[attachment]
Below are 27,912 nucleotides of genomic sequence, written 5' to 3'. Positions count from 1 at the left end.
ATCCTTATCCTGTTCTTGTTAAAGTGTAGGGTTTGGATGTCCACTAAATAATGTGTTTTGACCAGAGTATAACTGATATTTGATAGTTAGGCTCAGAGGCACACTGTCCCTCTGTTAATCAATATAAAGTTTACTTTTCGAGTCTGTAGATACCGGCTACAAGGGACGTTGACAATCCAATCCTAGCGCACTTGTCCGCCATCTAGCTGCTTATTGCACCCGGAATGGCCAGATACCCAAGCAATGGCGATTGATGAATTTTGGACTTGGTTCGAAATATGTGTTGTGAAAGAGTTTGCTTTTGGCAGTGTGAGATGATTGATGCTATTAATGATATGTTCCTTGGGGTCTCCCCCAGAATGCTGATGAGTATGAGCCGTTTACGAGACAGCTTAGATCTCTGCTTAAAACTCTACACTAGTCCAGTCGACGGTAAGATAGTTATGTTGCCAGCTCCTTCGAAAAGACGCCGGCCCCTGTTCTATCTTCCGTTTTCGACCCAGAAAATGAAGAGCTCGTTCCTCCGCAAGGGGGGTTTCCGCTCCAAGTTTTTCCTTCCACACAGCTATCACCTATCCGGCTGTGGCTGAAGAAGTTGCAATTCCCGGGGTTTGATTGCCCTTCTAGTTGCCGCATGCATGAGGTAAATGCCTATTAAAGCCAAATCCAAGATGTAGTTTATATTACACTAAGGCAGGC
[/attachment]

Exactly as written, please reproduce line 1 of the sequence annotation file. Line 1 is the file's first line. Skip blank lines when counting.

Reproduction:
Below are 27,912 nucleotides of genomic sequence, written 5' to 3'. Positions count from 1 at the left end.